For some reason best known to himself Anthony Watts has jumped on the “DMIGate” bandwagon started by Paul Homewood over on this side of the Atlantic a few days ago. In his latest article Mr. Watts quotes with approval the “Not A Lot Of People Know That” article which we have already covered in some depth.
Here yet again is one of my comments that recently ended up on the NALOPKT cutting room floor:
You will note that I was suggesting that Ron Clutz’s extremely selectively interpretation of some of Walt Meier’s academic papers left a lot to be desired. Particularly given the additional fuel added to the “skulduggery” fire by the Watts Up With That article it seemed sensible to phone up NASA and ask Walt for his views on the second hottest Arctic sea ice topic on the planet at the moment, according to Messrs. Clutz and Homewood at least. That is the relative merits of Multisensor Analyzed Sea Ice Extent (MASIE for short) versus the National Snow and Ice Data Center’s Sea Ice Index (SII for short) for determining Arctic sea ice trends.
MASIE sea ice products are developed from National Ice Center (NIC for short) data with support from the U.S. Navy and from NOAA. MASIE is hosted by [email protected]
The Sea Ice Index provides a quick look at Arctic- and Antarctic-wide changes in sea ice. It is a source for consistent, up-to-date sea ice extent and concentration images and data values from November 1978 to the present.
As luck would have I managed to get through to Walt on my second attempt, and he graciously agreed to be interviewed at extremely short notice. He told me that whilst he now worked at NASA he used to be at the NSIDC, and still collaborated with them. Here are the edited highlights of his thoughts on “MASIE v SII”:
MASIE repackages data from the NIC, and incorporates an ice edge hand drawn by analysts working with whatever satellite data they have available at the time. It is an “operational” product designed to produce a “best effort” ice edge each day, based on whatever data may be available at the time.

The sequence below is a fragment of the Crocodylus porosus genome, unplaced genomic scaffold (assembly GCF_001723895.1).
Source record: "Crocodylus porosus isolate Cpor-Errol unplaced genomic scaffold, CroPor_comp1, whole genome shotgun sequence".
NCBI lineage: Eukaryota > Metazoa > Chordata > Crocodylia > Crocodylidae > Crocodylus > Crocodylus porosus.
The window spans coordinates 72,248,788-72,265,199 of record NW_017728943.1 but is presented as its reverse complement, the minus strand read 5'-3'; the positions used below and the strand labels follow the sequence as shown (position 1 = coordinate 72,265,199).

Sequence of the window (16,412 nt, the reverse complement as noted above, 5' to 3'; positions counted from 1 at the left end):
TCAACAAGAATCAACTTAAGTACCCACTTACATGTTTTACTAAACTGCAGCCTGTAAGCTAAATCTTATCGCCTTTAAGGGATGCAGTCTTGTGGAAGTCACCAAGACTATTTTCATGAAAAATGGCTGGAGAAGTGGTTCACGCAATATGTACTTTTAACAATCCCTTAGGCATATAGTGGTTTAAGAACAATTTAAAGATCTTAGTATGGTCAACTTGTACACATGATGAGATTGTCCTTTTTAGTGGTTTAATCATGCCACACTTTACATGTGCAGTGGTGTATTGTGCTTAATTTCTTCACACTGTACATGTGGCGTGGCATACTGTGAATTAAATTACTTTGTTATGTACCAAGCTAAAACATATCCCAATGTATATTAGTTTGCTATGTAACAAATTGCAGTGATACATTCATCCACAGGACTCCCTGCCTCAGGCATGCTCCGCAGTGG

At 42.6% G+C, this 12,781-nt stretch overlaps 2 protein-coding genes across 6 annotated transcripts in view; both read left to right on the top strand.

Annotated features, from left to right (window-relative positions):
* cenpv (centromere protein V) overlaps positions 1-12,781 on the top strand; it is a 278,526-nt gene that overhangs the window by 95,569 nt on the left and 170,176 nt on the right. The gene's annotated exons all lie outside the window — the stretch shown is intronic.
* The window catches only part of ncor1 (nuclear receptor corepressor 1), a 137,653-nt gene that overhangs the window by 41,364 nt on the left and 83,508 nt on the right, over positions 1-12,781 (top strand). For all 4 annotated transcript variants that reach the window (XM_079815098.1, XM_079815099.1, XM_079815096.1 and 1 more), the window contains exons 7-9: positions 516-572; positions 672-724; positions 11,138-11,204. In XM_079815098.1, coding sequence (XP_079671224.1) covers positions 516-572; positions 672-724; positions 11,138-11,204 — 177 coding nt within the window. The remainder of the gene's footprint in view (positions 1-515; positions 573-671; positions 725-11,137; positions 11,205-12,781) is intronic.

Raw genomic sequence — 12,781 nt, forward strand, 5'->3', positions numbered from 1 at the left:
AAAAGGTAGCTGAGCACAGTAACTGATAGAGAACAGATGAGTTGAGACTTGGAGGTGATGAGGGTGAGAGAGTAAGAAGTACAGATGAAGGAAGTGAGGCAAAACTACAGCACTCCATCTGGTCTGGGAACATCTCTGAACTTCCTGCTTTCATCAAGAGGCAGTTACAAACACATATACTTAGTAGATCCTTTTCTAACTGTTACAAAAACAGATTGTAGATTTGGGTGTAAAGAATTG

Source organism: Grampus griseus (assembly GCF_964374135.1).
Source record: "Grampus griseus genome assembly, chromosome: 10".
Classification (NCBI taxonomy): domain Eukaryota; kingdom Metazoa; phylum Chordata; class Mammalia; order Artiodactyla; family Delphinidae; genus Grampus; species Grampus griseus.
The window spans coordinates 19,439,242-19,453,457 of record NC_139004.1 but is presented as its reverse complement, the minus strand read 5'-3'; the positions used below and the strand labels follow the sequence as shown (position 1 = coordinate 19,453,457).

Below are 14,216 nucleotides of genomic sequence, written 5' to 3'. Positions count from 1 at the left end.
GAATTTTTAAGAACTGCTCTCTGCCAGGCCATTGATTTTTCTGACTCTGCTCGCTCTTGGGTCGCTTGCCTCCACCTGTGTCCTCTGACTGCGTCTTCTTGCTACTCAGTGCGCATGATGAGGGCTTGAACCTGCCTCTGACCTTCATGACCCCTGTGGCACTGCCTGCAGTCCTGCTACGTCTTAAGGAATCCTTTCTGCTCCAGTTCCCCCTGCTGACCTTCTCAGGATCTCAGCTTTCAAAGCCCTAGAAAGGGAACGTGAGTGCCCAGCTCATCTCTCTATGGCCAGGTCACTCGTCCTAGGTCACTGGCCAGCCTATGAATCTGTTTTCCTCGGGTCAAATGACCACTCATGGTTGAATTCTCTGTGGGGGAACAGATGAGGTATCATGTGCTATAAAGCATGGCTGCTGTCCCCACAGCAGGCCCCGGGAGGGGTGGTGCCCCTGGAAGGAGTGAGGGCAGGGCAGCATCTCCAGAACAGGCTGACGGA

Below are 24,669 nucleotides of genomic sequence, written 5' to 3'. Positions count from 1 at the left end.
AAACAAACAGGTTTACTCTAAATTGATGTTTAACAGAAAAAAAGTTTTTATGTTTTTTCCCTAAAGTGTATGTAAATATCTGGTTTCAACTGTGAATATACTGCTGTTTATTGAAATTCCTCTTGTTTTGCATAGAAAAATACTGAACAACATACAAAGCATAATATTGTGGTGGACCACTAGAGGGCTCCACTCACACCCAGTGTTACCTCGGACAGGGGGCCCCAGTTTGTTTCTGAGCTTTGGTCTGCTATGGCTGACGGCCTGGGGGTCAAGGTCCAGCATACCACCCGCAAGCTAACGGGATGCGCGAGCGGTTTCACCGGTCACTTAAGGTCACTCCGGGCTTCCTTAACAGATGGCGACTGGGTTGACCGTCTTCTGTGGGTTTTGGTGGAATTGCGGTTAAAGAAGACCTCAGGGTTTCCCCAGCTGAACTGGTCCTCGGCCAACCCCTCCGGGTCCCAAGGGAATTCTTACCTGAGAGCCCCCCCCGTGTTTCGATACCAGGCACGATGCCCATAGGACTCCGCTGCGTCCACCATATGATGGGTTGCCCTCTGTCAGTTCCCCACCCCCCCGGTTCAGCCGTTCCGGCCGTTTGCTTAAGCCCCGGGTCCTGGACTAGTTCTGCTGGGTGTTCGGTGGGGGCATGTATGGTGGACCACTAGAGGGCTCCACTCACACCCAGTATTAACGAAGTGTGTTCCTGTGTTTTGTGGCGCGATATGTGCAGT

Visual data is obviously not available in winter, and the ice edge is often obscured by clouds in summer. Synthetic Aperture Radar can “see in the dark” and through clouds, but suffers from different limitations. The whole of the Arctic isn’t covered every day for example. In addition, and unlike the SII, data from different satellite sensors is incorporated which means there are inevitably inconsistencies from day to day and from year to year. There is also an element of “human subjectivity” because different analysts are working with different sources of data from one day to the next. Since the quantity and quality of data varies the time series will not be consistent over time.
On the other hand the SII was designed to use a consistent methodology over a long period of time using a single type of sensor. 100% automatically processed passive microwave data is the “gold standard” when it comes to determining sea ice trends. It is subject to some biases and thus is not necessarily as accurate on a given day as MASIE. However, the biases are consistent over time, so the time series will be consistent over time. This means that year-to-year comparisons and trend estimates will be more accurate in the passive microwave data than in MASIE.
So there you have it. If you’re on the bridge of a vessel sailing in Arctic waters then MASIE is the right tool for the job. If on the other hand you’re sat in front of a computer trying to get the best estimate of trends in Arctic sea ice extent then the Sea Ice Index is what you’ll grab from your toolkit.
Having had a chance to examine the “evidence” of DMI “skulduggery” presented by Messrs. Watts and Homewood, Walt sent me a follow up email. Here is what it says:
Regarding DMI, the issue seems quite simple. The 30% plot is an older version that they stopped supporting as they transitioned to the 15% plot. I don’t know specifically why the 30% plot went awry, but there is generally automatic quality control done to make sure the final results are accurate and consistent. If such QC is not done, a lot of incorrect values can occur. I suspect that since the older version was no longer supported, the QC wasn’t being watched and something went wrong that they didn’t bother to fix (or maybe didn’t even notice) because the new 15% version is the official DMI output.
Not a lot of people know that, because Watts, Homewood et al. have developed the nasty habit of “snipping” comments to that effect as and when the mood takes them, which based on my own experience seems to be remarkably often in this day and age.